|Blogger and how it is being used by Google|
I've always wondered about the commercial impact of Google's businesses, other than it's SE and AdWord/AdSense. Are they able to monetize some of their other products? With the news that FB is getting tons of traffic, are the other Google products like Picassa / Orkut / Blogger being considered as strategic and worked on? But if they don't generate cash why would they be supported?
Blogger is a tool I was wondering about: it's tons of content that probably doesn't monetize much. However, it's probably not requiring much money to keep it going, as it is already developed and it's not rocket-science (not like the SE). I came to the conclusion that G should offer Blogger as a platform for other people to use and make some $ like this.
Well it seems that I could be a manager at G, because with the latest changes in G Apps, Blogger is now available as a platform for businesses to host their blog onto: [readwriteweb.com...]
Good business move, will make Blogger generate some cash.
|But if they don't generate cash why would they be supported? |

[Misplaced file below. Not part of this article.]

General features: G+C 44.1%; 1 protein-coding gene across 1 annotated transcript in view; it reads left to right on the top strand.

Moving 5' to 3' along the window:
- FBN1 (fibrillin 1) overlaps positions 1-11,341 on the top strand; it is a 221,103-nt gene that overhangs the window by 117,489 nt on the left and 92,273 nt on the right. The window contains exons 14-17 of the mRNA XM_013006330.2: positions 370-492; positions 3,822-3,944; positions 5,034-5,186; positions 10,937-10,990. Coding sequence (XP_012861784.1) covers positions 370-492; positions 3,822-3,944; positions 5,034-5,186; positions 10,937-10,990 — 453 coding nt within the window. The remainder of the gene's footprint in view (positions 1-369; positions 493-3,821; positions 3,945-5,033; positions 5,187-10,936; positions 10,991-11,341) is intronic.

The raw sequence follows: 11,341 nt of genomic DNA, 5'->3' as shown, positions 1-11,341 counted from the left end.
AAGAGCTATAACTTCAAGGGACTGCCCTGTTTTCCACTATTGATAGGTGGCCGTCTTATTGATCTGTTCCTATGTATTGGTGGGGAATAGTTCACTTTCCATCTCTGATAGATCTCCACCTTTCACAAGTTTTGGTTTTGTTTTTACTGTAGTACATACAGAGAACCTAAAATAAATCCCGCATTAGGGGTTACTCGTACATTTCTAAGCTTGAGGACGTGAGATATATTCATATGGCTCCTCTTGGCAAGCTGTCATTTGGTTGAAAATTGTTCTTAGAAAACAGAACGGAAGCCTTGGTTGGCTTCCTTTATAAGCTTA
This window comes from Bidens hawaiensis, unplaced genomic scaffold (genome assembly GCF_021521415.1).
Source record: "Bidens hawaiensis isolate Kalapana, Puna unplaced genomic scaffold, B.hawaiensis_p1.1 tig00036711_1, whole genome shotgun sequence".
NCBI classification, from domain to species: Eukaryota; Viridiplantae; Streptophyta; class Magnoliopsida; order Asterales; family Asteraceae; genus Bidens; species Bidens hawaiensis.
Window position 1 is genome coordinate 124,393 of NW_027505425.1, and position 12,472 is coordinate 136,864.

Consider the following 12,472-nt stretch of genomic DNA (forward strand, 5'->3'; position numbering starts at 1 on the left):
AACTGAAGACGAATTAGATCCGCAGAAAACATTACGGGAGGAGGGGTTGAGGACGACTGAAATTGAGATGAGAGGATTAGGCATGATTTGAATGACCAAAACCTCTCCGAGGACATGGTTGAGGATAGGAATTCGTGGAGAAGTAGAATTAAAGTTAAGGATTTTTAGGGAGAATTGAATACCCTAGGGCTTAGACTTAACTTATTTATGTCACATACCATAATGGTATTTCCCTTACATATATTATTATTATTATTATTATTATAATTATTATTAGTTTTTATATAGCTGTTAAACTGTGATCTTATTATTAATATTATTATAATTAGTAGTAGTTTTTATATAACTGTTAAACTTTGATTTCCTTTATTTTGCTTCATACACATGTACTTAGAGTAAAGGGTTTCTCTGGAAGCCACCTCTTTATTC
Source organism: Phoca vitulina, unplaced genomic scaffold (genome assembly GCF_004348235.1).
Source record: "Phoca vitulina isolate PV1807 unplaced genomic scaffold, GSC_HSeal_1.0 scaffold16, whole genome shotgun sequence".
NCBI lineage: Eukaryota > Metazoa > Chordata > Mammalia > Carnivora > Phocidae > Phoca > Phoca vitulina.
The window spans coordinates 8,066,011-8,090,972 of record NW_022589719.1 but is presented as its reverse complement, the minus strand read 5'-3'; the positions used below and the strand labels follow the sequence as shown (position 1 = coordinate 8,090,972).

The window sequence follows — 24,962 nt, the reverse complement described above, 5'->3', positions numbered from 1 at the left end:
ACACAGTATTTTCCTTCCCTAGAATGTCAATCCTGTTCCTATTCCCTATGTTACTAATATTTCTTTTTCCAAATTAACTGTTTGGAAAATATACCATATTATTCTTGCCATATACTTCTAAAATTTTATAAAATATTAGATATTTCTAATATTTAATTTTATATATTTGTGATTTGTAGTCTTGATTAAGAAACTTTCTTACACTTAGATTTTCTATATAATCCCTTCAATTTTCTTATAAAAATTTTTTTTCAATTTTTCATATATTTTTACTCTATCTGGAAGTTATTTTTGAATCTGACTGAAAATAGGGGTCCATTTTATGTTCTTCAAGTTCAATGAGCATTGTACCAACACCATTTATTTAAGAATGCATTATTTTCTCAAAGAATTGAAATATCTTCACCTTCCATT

Blogger is a tool I was wondering about: it's tons of content that probably doesn't monetize much.
If I correctly remember, some years ago Sergey was asked about both AdSense and Blogger in an interview. Basically the same question: Why, what is Google getting out of products/programs/acquisitions like these? He answered that Google wanted to encourage the creation of more content to lead to a larger index to be able to give more and/or better results to search queries.
|wanted to encourage the creation of more content |
Yes, I've heard this argument before and I don't really believe it, for two reasons: 1) there is already enough content out there, 2) had Blogger gone into anyone else's hands, by its blogging-nature, it would have still remained opened for G to index (unless of course it had closed down, but M$, Y or many other media firms could have bought it too).
I was wondering more about the business motivations of having/keeping these tools like Blogger. We know that G is not a charity and would close a product that doesn't perform well (like Wave and many many other before it).
But do they consider the money aspect only or the traffic is enough to keep a money losing product?
I think the money aspect is probably very important, and that's why I was saying that opening-up Blogger to Google App users is an amazing business move, because it can now be used by paying clients.
The "free" business model is good for us consumers, but must IMHO involve at least some paying by some sub-set of consumers. Businesses can be that subset. This is just like M$ which might be victim of a lot of piracy on the home PC users side, but more than makes it up when these same consumers go to their office and use the same old software, but now paid for by their employer.